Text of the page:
Black students had to wait until the signing of Lincoln’s Emancipation Proclamation before getting another chance. Edwin Howard matriculated in 1866 and earned his medical degree in 1869. Born in Boston, Howard attended Boston Latin School, then moved to Monrovia, Liberia, to study at Liberia College. After receiving his medical degree from Harvard, he practiced in Charleston, S.C., and in Philadelphia, where he helped to establish two hospitals serving blacks and was one of the founders of Sigma Pi Phi, the first black fraternity in the United States.
Admission to Harvard Medical School was an important milestone in the lives of these pioneers in the fight for racial equality, but it was by no means the solution to all their problems. Many of these students were the only blacks in their class and had to deal with isolation, loneliness, and outright rejection during their studies.
Nercessian cites the example of Hildrus Poindexter, who graduated in 1929 and went on to a distinguished career with the U.S. Army as an expert on tropical diseases and as a professor of medicine at Howard University. But in his autobiography, “My World of Reality,” he writes of his struggles as the son of tenant farmers who had to work in a coal mine to finance his education and of white female patients who refused to be examined by him during grand rounds.
Oscar Stanton DePriest III (from left), Harvard Medical Class of 1954; Okogbue Okezie, Harvard Medical Class of 1957; Rudolph St. Clair Cumberbatch, Harvard Medical Class of 1959; Olumuyiwa Oredugba, Harvard Medical Class of 1968 (Photos courtesy of the Office of Alumni Affairs, Harvard Medical School)
“Every time I think about him, I get choked up,” Nercessian said, “and I’m not a sentimental person.”
Nercessian said that as she was writing the book, she often wondered about the experience of these students, about the inner resources and strength that kept them going.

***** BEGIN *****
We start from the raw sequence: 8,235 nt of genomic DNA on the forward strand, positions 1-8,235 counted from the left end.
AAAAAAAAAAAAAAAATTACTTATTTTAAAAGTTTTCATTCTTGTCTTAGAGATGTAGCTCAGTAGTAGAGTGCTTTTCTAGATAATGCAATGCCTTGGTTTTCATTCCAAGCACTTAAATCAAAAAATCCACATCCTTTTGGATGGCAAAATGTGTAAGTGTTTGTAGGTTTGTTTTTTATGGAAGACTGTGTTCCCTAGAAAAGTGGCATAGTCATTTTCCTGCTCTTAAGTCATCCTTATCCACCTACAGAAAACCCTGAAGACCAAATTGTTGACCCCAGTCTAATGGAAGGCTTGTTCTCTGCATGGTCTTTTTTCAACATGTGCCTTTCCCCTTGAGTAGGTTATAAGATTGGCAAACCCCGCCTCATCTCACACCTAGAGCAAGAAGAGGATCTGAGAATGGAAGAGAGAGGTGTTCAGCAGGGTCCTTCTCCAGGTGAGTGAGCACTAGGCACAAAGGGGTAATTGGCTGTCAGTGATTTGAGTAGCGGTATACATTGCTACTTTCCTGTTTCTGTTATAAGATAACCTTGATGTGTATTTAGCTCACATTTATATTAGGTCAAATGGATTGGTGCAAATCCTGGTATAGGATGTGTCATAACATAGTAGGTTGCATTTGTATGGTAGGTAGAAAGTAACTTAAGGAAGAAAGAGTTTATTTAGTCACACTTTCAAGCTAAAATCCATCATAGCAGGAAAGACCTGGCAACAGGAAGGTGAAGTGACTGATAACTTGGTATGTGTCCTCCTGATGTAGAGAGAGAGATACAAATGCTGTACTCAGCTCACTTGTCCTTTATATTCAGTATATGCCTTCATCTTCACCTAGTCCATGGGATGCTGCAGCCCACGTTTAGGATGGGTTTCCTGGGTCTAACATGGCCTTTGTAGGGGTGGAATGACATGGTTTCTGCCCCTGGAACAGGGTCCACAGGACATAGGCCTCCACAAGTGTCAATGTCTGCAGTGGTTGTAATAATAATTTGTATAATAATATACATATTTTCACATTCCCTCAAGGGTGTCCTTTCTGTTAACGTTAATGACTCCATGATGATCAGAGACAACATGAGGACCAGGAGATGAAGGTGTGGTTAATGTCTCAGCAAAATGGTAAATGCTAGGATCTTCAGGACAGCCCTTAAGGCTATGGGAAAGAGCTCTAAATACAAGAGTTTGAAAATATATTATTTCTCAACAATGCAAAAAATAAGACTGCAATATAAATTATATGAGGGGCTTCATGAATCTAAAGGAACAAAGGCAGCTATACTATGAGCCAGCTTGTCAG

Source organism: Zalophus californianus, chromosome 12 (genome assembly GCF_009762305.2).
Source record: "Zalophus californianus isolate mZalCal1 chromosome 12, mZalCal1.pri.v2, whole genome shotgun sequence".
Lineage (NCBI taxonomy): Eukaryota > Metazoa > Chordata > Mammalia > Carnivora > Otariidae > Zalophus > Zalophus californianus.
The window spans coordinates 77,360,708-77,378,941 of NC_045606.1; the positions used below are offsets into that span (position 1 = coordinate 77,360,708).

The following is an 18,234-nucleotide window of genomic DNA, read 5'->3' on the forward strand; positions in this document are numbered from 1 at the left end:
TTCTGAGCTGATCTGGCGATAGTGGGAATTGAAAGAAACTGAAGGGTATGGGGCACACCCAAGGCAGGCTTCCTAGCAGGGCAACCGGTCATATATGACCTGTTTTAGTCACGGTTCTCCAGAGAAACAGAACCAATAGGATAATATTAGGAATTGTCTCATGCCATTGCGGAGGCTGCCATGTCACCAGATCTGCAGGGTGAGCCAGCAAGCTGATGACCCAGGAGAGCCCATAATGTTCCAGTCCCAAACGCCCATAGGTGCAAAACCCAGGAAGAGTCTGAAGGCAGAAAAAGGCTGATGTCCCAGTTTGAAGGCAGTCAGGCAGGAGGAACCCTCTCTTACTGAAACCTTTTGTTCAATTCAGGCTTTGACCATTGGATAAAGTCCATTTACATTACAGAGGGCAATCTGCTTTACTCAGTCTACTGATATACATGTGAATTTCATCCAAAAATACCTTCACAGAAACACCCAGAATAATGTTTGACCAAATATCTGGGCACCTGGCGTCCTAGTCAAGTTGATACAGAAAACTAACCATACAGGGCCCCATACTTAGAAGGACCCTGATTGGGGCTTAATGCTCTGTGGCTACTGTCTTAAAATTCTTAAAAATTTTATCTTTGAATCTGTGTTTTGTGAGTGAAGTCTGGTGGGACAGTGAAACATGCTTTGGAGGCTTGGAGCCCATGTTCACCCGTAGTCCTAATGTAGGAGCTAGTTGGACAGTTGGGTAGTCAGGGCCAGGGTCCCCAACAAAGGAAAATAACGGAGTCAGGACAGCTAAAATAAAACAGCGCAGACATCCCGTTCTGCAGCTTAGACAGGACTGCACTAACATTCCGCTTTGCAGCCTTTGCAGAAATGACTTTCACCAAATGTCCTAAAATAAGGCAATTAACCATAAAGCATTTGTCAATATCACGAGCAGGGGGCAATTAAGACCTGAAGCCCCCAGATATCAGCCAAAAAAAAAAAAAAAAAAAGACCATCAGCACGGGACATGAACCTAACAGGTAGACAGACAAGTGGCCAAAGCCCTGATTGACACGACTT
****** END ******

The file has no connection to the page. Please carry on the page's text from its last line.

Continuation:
“What kind of fortitude does it take to concentrate on your studies, to see everything going on around you and still push forward?”
As the book neared completion, Nercessian made an effort to contact every black pre-affirmative action graduate who was still living or the descendents of those who were deceased and invited them to a celebratory dinner at the Medical School. A total of 18 were able to attend, and Nercessian describes the gathering as an emotional one.
John C. Anane-Sefah (left), Harvard Medical Class of 1970; Edgar L. Milford Jr., Harvard Medical Class of 1971 (Photos courtesy of the Office of Alumni Affairs, Harvard Medical School)
“The atmosphere in the room was electrifying. One of the graduates said he felt it was like a revival meeting.”
Since the book’s publication, she has received numerous letters and e-mails thanking her for her research and commenting on the importance of bringing these biographies to light. She believes that while these stories evoke the injustice of a less tolerant age, they also attest to hope and perseverance that can only enhance the story of medical education in America.
“We’re very proud of the students of African descent who came to Harvard Medical School before affirmative action. Conditions were very different then, and it took a lot of work for things to change, but it’s a whole other chapter of the story of Harvard, and it can only enrich the institution’s history.”
A limited number of “Against All Odds” are still available, free of charge. Please send your mailing address to Nora Nercessian at firstname.lastname@example.org to obtain copies.